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  • Writer's pictureAllan Mori

About Asahidake Mountain - Backcountry Skiing & What to Expect

Updated: Feb 17

Introduction:

Welcome to the epic Asahidake Mountain in Japan! Asahidake is a must-visit destination if you're visiting central Hokkaido. This blog post will provide a comprehensive overview of Asahidake, offering insights into mountain conditions, ski terrain, and the importance of hiring a private ski guide for an unforgettable experience.





Discovering Asahidake:

Situated in the heart of Hokkaido, Asahidake is about 1:15 hours from Furano and is located in the Daisetsuzan National Park. It is the second tallest mountain in Hokkaido, standing proud at 2,291 meters (7,516 feet); Asahidake is a live volcano that provides unparalleled panoramic views and extremely high amounts of snowfall. At the base of the mountain is a Ropeway that takes you from 1100m to 1600m elevation. From the top of the ropeway, you gain unlimited access to backcountry terrain.



Mountain Conditions:

During the winter season, Asahidake Mountain receives a significant amount of snowfall (15m). It's important to note that this is not a resort-style ski area with no ski patrol team. The mountain's high elevation can result in unpredictable weather conditions that change quickly. High winds, heavy snowfall, low visibility, and avalanche conditions can occur, making it easy to become disoriented and get lost or exposed to dangerous terrain. I highly recommend hiring a guide to help you navigate the mountain and select the safest and most enjoyable terrain for skiing.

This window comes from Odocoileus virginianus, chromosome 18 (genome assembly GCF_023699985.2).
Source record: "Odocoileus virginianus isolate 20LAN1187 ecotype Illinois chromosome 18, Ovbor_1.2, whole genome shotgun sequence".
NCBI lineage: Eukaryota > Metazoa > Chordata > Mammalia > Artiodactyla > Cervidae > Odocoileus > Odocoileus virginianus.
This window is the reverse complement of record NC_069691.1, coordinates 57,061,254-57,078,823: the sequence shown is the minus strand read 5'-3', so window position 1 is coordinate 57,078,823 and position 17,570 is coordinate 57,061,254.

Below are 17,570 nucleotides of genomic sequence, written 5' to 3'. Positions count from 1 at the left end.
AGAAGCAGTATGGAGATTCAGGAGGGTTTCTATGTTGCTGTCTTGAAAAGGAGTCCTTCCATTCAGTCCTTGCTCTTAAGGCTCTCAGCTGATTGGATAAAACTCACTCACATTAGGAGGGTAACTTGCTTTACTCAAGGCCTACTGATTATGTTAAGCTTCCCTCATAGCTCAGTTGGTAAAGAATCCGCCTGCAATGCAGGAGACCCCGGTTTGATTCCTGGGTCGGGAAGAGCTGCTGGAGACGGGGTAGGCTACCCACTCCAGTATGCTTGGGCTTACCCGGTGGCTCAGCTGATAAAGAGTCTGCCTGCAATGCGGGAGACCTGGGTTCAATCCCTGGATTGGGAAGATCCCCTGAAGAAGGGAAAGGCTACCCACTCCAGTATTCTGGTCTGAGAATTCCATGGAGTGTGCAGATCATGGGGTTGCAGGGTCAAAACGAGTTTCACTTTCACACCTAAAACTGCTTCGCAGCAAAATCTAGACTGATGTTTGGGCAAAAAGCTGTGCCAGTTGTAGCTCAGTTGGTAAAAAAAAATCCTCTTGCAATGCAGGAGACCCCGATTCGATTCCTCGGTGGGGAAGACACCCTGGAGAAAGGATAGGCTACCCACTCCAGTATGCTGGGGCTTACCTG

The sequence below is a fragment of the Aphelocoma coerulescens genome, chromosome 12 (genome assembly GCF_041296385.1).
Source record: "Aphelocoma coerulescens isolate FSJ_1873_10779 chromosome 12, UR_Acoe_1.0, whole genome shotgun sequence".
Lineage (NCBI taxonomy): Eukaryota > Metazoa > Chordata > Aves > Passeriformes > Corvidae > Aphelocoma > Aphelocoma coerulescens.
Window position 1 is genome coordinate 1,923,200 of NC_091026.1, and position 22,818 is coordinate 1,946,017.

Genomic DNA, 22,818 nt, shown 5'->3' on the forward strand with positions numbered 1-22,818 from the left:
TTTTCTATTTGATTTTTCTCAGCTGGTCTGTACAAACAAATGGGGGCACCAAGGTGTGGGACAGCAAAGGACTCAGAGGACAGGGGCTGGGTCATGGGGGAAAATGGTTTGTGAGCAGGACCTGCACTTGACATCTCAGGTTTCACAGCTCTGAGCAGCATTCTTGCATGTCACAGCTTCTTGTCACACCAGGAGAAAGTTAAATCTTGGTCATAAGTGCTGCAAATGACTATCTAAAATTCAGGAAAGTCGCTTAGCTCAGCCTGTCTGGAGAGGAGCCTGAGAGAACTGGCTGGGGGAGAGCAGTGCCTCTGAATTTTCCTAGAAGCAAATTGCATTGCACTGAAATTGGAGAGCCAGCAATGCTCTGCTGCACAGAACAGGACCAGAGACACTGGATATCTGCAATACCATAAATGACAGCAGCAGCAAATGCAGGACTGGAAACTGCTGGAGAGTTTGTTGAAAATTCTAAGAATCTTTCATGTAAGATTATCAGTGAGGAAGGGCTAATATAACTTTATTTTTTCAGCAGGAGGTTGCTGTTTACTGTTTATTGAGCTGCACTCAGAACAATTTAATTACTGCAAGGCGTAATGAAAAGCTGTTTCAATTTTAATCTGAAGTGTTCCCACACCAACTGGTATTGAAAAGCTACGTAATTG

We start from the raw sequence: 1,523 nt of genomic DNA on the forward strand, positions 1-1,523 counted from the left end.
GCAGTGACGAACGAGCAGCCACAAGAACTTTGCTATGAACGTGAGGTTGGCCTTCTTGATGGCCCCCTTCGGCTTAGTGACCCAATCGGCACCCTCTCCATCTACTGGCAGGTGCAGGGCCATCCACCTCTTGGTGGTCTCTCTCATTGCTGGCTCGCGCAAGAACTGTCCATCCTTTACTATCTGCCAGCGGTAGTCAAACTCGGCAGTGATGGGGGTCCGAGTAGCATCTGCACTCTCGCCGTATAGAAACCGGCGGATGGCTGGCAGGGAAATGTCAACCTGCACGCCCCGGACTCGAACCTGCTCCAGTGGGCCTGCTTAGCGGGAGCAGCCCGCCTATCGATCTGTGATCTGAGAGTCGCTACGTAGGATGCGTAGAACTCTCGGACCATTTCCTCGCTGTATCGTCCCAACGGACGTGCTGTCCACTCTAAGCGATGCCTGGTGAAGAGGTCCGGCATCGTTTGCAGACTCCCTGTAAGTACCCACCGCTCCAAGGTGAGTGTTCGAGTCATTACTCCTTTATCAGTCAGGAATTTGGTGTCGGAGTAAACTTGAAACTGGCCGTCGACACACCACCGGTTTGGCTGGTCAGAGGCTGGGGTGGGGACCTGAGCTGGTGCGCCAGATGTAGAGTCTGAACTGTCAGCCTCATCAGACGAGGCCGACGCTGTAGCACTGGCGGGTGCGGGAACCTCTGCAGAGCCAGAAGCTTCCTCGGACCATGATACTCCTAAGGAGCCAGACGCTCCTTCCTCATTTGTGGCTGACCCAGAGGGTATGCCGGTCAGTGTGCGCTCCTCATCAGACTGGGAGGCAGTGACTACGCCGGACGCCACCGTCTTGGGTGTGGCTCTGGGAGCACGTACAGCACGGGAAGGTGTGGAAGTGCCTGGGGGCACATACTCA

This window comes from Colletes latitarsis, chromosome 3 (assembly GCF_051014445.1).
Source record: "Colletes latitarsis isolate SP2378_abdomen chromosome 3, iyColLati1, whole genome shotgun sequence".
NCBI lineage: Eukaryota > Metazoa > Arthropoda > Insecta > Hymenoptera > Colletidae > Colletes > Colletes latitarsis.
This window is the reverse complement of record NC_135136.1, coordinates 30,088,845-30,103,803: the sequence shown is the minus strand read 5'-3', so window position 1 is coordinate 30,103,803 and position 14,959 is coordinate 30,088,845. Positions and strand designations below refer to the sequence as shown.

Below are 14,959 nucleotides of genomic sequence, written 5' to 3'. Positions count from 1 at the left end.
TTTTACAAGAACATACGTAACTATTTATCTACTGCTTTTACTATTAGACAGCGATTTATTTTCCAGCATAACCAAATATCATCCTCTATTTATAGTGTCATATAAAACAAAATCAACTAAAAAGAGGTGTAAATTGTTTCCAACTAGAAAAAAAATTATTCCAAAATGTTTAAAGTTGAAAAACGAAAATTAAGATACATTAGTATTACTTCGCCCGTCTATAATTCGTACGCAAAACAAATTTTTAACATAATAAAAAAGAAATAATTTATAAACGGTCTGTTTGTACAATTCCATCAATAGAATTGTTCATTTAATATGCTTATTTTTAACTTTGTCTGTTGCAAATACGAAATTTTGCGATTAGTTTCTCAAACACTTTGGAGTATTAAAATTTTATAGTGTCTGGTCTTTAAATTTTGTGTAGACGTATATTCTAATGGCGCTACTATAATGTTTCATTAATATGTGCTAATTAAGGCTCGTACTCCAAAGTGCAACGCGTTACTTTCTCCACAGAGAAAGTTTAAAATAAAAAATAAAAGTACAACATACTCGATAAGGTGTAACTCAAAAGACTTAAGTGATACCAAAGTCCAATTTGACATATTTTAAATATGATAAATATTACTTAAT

Ski Terrain:

The Ropeway is located at the base of the mountain, which transports visitors from 1100m to 1600m elevation. Once at the top, you can choose to explore the peak of 2291m or ski the surrounding areas near the Ropeway. There are two maintained cat tracks leading from the top station to the base of the Ropeway station. These are not designated ski runs but rather paths for returning to the base. As a result, the majority of runs from the ropeway are short and steep, requiring a brief traverse back to the cat track to return to the Ropeway base. Generally, three skiing options are available at Asahidake, which I'll summarize below.

  1. From the top of the ropeway, the majority of people go left or right following the cat track and drop in short steep descents surrounding the ropeway and return to the cat track. This is fairly straight forward, except the terrain has a lot of flat spots and it is best to go with a local guide who knows the terrain to link up these short steep descents to get the most out of it.

  2. From the top of the ropeway, there is a quick 10-minute skin or hike to a higher point which you can traverse to access more ridges and steeper, longer descents. However, keep in mind that the further you go, the longer it will take to return.

  3. When hiking towards the peak, take the ridge line to the right while facing the mountain. On your way, you will come across several active vents spewing out sulfur and steam, a remarkable sight. Once you reach the peak, you can ski into the mountain's crater and return to the ropeway. It is best to do this with a guide and later in the season when conditions are warmer and the weather is clearer.

Just before I end, I want to reiterate that Asahidake is not a ski resort. It is the second-highest peak in Hokkaido, which happens to have a ropeway (mainly used in summer for hiking) and should be approached as a backcountry mountain. When visiting, please exercise caution, and if you lack experience, it's advisable to hire a guide to ensure your safety while enjoying Asahidake.


If you need a guide for Asahidake, please don't hesitate to contact me here. Please don't forget to enjoy the fantastic onsens surrounding Asahidake Mountain!


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1 Comment


Guest
Nov 12, 2023

Hi, we are coming in Furano from 9th to 14th February 24. We rent a car and are looking for a guide in Asahidake for 1-2 days, and maybe 1-2 days between Furano and Hokkaido, splitboarding and backcountry freeriding.. We are 2 snowboarders expert from Switzerland. Do you have availabilities?

Thanks for the help.

Philippe and Yan

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